The effects of common knowledge on children's use of reference with peers

Date of Completion

January 1990


Language, Linguistics|Psychology, Developmental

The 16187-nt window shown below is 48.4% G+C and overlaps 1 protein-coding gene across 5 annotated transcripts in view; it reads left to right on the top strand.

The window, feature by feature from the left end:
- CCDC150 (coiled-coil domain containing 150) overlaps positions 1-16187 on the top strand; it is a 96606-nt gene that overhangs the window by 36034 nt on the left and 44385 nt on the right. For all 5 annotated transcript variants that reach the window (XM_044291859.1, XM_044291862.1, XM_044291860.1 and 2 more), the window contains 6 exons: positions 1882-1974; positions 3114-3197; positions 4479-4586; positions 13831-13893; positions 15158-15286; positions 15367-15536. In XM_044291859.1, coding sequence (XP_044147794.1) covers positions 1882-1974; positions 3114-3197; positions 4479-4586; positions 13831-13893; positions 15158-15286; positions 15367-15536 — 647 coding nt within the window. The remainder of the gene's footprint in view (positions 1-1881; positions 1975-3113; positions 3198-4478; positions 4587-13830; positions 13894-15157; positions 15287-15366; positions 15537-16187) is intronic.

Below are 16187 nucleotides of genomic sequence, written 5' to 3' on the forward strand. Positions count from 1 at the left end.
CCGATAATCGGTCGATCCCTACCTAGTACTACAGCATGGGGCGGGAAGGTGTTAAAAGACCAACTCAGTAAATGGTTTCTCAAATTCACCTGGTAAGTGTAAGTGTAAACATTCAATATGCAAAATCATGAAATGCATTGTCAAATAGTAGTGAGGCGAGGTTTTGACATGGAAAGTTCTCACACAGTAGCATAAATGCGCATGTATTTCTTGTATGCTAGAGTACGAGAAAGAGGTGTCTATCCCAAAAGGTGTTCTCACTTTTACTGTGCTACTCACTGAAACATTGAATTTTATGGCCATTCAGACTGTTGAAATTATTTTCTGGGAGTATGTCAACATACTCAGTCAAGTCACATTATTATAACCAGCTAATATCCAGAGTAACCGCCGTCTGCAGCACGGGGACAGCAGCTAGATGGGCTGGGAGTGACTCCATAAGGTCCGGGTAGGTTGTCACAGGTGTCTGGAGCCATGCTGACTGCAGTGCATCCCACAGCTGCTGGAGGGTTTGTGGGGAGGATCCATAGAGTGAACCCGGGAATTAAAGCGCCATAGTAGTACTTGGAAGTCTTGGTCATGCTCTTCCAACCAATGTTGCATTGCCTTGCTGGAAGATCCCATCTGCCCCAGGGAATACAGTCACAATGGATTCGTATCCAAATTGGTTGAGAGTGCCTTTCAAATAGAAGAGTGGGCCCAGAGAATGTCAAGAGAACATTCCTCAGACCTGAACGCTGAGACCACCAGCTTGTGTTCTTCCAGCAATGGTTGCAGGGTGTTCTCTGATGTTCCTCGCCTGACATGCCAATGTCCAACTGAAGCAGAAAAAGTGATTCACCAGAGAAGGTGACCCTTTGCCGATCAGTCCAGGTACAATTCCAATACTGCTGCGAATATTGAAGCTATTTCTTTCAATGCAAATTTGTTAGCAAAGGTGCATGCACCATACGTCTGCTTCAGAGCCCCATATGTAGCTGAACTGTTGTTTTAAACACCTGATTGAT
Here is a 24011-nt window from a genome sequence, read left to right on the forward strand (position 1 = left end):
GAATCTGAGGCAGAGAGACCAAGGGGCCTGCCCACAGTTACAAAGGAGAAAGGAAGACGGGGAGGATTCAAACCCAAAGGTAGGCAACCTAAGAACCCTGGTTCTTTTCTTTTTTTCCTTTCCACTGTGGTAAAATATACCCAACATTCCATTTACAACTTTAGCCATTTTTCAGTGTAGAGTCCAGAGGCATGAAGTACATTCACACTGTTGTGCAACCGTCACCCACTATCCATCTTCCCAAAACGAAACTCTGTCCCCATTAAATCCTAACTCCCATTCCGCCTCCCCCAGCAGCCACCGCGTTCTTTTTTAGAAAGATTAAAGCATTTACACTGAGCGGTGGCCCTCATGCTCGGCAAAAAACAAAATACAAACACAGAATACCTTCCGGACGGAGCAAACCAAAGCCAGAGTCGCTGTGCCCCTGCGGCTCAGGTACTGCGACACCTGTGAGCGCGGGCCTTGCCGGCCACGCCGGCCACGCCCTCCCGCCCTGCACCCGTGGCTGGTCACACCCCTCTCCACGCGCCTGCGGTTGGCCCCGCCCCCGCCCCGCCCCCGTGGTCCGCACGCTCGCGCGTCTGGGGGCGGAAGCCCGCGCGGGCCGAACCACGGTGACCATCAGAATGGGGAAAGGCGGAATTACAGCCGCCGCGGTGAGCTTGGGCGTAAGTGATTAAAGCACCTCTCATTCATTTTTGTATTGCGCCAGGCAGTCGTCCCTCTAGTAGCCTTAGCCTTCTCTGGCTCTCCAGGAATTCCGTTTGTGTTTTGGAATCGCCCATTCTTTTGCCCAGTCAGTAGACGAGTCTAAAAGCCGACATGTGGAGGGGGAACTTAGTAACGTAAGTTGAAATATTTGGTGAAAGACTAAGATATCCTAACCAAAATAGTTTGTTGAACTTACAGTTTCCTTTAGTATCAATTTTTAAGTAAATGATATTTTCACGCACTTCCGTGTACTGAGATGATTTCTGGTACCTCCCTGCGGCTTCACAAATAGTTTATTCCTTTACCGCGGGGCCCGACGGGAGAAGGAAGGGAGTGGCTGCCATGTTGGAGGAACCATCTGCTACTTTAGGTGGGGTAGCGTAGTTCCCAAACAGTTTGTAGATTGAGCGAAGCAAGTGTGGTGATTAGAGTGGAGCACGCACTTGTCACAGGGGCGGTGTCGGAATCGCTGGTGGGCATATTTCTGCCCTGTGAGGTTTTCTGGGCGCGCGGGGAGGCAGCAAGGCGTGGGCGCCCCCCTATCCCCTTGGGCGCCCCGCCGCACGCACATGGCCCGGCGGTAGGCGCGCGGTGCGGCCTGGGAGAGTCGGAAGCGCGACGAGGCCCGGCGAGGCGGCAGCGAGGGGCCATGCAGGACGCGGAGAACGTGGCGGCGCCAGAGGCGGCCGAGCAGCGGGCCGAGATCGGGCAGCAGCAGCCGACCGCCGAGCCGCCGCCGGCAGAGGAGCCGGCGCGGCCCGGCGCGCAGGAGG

The question addressed in this study is whether four, five and six year old children are egocentric when providing information to a listener who shares information with them when, compared to a listener who does not. The amount of information shared by the listener and the speaker was varied in a story-telling situation which forced the use of anaphoric reference. The number of propositions provided, as well as the correct use of indefinite and definite articles and pronominalization were examined for the two situations. The findings demonstrated that, although the children provided more information to the non-seeing listener, they had difficulty using the correct form to provide that information. These children made errors in providing indefinite and definite articles when there was no shared information, however, it should be noted that the indefinite article was almost always used in its correct form. Pronominalization posed less of a problem with children in all age groups making few errors in all conditions. In addition, children's abilities in the Karmiloff-Smith task, a relative clause task and the Peabody Picture Vocabulary Task suggested that different facets of language are involved in these three tasks when compared to the pragmatic abilities needed in story retelling. Overall, children were found to not only produce some correct anaphoric expressions even at the youngest age group, but were also found to have an understanding that more information is needed by a less knowledgeable listener. However, they had some difficulty with how to provide the appropriate information. ^